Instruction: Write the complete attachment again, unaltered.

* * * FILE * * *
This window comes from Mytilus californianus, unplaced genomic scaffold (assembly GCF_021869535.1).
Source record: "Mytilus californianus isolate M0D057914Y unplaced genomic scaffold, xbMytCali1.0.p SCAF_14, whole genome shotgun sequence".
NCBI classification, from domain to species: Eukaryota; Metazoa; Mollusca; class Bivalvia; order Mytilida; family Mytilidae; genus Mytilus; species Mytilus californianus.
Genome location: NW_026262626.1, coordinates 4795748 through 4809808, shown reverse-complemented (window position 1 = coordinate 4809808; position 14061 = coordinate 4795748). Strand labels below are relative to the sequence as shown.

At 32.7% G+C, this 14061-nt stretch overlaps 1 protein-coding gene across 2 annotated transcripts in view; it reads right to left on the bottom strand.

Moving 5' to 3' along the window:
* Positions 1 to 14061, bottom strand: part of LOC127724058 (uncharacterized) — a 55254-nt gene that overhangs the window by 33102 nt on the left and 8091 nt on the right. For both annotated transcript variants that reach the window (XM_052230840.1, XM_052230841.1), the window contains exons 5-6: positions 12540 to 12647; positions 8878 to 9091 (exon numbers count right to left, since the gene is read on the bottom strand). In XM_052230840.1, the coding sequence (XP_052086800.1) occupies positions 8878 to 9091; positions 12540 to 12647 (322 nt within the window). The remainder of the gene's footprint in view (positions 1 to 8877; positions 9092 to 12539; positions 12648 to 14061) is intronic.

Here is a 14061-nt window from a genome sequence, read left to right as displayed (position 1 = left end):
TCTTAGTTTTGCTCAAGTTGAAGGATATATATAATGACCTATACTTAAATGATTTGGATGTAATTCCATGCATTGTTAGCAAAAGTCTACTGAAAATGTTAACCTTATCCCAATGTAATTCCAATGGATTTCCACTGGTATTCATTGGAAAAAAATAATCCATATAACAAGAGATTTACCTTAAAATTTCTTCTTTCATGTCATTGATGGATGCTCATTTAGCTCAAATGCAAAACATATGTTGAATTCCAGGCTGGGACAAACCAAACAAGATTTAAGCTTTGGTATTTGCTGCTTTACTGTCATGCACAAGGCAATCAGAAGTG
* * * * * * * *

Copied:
This window comes from Mytilus californianus, unplaced genomic scaffold (assembly GCF_021869535.1).
Source record: "Mytilus californianus isolate M0D057914Y unplaced genomic scaffold, xbMytCali1.0.p SCAF_14, whole genome shotgun sequence".
NCBI classification, from domain to species: Eukaryota; Metazoa; Mollusca; class Bivalvia; order Mytilida; family Mytilidae; genus Mytilus; species Mytilus californianus.
Genome location: NW_026262626.1, coordinates 4795748 through 4809808, shown reverse-complemented (window position 1 = coordinate 4809808; position 14061 = coordinate 4795748). Strand labels below are relative to the sequence as shown.

At 32.7% G+C, this 14061-nt stretch overlaps 1 protein-coding gene across 2 annotated transcripts in view; it reads right to left on the bottom strand.

Moving 5' to 3' along the window:
* Positions 1 to 14061, bottom strand: part of LOC127724058 (uncharacterized) — a 55254-nt gene that overhangs the window by 33102 nt on the left and 8091 nt on the right. For both annotated transcript variants that reach the window (XM_052230840.1, XM_052230841.1), the window contains exons 5-6: positions 12540 to 12647; positions 8878 to 9091 (exon numbers count right to left, since the gene is read on the bottom strand). In XM_052230840.1, the coding sequence (XP_052086800.1) occupies positions 8878 to 9091; positions 12540 to 12647 (322 nt within the window). The remainder of the gene's footprint in view (positions 1 to 8877; positions 9092 to 12539; positions 12648 to 14061) is intronic.

Here is a 14061-nt window from a genome sequence, read left to right as displayed (position 1 = left end):
TCTTAGTTTTGCTCAAGTTGAAGGATATATATAATGACCTATACTTAAATGATTTGGATGTAATTCCATGCATTGTTAGCAAAAGTCTACTGAAAATGTTAACCTTATCCCAATGTAATTCCAATGGATTTCCACTGGTATTCATTGGAAAAAAATAATCCATATAACAAGAGATTTACCTTAAAATTTCTTCTTTCATGTCATTGATGGATGCTCATTTAGCTCAAATGCAAAACATATGTTGAATTCCAGGCTGGGACAAACCAAACAAGATTTAAGCTTTGGTATTTGCTGCTTTACTGTCATGCACAAGGCAATCAGAAGTG